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Hello dear Lobsters,

I have not setup server deployments outside of building images for Azure VMs for a very long time (since before Docker, basically) and I’ve made a little web api that needs to be deployable and updatable in a simple manner, and this deployment and testing should preferably be possible through Jenkins.

What I do remember from when I did server deployments, is that it needs to be automated, or I will screw something up.

The servers it needs to be running on are Ubuntu 20.04 LTS.

What are the options today - I’ve heard of puppet, chef, ansible, NixOS - but I don’t know enough about either of them to know if they’re fit for what I’m doing. I’m going be to running less than 10 servers, by the way.

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    I like using ansible for such simple setups with low deploy rates because it’s far lower complexity than puppet / chef / the major container orchestration systems. I like that it relies on simple ssh to interact with deploy targets. If you find that the up-front effort of specifying containers saves you testing, deployment or general tooling friction overall, I see that ansible has modules for deploying individual containers as well as a “docker compose” module for deploying sets of containers that will be able to communicate with each other based on well-known addresses, although I don’t have personal experience with this module it may be a nice stepping stone before your situation justifies something with higher complexity. In my mind the niche that things like puppet and chef have fulfilled has been shrinking with the popularity of other container orchestration systems, but they are still useful for certain mixtures of prior experience + deploy rate + actual changes being applied, and retain utility for things like machine configuration or managing the container orchestration system itself. I haven’t worked in the container orchestration space for a few years and frankly have enjoyed mostly forgetting it exists, so this info may be a little out of date, so if I’m off about any of this I’d appreciate it if someone corrected me.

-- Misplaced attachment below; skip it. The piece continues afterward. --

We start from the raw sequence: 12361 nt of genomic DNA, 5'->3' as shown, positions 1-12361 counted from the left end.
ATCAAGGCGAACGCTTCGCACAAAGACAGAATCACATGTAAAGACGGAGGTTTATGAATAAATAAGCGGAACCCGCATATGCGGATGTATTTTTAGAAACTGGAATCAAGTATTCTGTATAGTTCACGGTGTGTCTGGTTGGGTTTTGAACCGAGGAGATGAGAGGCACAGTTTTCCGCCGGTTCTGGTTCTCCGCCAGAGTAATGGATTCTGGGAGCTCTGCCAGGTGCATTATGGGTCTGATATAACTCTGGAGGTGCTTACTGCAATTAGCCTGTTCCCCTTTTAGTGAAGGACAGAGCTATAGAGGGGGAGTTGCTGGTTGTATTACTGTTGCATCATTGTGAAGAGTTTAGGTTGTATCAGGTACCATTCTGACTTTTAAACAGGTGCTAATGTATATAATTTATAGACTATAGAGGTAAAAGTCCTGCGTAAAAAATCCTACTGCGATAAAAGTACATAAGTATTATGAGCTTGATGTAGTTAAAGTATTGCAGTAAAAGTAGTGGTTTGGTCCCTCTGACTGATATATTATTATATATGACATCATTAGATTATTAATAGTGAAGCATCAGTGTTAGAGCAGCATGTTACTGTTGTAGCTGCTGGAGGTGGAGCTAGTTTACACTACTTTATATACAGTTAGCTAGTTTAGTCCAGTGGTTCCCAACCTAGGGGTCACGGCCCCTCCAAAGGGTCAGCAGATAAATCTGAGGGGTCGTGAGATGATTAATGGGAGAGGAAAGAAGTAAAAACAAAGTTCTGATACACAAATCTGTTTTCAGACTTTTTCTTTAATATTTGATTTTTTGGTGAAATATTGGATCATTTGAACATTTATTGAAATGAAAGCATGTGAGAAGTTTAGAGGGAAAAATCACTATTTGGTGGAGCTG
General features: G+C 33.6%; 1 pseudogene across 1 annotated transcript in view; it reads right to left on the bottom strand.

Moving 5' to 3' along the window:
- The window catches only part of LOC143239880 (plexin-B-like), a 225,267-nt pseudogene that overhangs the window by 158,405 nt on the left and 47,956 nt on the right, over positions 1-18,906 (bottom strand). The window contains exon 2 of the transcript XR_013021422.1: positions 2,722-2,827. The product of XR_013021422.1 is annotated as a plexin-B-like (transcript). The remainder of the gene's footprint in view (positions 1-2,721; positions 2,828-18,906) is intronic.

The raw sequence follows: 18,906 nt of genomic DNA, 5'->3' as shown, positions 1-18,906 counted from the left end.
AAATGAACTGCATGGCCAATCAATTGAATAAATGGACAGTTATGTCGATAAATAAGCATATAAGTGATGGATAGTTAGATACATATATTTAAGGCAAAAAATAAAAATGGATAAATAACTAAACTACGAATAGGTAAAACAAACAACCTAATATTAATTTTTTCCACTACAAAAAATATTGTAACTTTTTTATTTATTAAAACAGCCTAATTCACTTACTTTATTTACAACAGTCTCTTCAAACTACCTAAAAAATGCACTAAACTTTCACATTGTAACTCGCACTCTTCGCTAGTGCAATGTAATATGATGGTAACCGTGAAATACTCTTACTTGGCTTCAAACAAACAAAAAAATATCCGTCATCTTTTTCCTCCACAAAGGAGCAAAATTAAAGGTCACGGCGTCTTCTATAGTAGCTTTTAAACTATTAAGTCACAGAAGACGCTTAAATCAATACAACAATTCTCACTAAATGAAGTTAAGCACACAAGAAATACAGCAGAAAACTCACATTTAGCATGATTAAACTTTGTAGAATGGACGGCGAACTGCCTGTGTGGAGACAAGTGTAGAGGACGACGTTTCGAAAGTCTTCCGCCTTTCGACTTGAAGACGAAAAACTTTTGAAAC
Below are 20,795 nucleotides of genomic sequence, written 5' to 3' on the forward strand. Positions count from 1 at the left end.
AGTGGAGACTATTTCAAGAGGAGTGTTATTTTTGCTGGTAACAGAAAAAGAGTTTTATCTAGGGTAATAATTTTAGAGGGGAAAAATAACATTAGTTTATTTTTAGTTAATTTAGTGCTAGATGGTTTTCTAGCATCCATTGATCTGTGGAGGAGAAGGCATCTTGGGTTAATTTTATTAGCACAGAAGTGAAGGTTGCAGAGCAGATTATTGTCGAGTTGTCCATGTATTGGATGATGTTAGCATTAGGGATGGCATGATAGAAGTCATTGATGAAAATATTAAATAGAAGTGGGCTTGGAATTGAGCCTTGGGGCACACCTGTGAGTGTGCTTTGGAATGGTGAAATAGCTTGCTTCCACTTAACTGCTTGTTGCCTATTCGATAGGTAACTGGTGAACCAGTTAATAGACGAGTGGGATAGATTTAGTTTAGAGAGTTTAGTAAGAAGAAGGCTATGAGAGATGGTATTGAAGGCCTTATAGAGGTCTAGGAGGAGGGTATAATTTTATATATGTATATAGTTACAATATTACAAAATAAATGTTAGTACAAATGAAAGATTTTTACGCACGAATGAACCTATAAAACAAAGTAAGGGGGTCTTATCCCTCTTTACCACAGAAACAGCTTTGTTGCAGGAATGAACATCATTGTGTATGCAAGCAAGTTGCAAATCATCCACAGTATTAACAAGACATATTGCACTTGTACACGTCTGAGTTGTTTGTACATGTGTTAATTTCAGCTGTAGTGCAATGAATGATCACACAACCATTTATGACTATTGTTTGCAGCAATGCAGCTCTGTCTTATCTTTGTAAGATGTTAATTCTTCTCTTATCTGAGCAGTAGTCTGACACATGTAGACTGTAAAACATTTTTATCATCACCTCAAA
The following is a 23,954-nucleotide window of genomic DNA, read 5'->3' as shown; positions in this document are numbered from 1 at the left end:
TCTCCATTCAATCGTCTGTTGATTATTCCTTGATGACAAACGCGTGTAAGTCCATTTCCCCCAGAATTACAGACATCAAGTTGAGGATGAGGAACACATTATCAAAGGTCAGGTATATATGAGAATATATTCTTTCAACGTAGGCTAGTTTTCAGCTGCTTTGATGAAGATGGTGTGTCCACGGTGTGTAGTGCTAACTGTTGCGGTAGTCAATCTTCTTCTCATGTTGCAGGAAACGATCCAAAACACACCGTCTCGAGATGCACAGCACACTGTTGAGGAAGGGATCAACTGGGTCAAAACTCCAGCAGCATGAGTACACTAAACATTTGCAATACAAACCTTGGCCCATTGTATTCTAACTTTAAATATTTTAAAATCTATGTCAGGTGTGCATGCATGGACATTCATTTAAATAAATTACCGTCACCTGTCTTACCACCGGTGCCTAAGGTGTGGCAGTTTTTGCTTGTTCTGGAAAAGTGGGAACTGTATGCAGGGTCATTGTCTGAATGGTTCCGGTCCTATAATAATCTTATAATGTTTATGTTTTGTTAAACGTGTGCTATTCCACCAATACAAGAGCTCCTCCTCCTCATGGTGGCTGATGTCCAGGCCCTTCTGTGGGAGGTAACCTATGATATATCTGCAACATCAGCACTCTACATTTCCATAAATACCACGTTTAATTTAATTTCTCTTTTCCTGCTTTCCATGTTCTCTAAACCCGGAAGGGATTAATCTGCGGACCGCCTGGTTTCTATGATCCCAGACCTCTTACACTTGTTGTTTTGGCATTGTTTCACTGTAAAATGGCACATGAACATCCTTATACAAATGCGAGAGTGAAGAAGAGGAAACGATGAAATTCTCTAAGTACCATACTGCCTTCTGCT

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      Can also recommend a proxmox + ansible stack with ZFS for backup and a ceph cluster for storage.

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      I haven’t dug into it much yet but I’m looking at a “literate devops”-type thing with Emacs, Org mode, and Tramp mode. You run commands, write scripts, and other tasks all within an Org document so you’re able to capture the thoughts and reasoning behind the code blocks in a longer form rather than just having some terse and likely sparse comments. This process leaves you with snippets of code that can be moved to a script once the process is worked out but, more importantly, you’ll have a record of why you chose the paths you did. That will prove to be invaluable 5, 10 years down the road when the script inevitably breaks and you (or someone else) needs to revise it.


      This could of course be accomplished without the Emacs stack but I find the tight integration and fluidity it affords very compelling. The idea of doing everything from within a single environment and not needing to switch around between various terminals, browsers, text editors, IDEs, whatever is very appealing to me.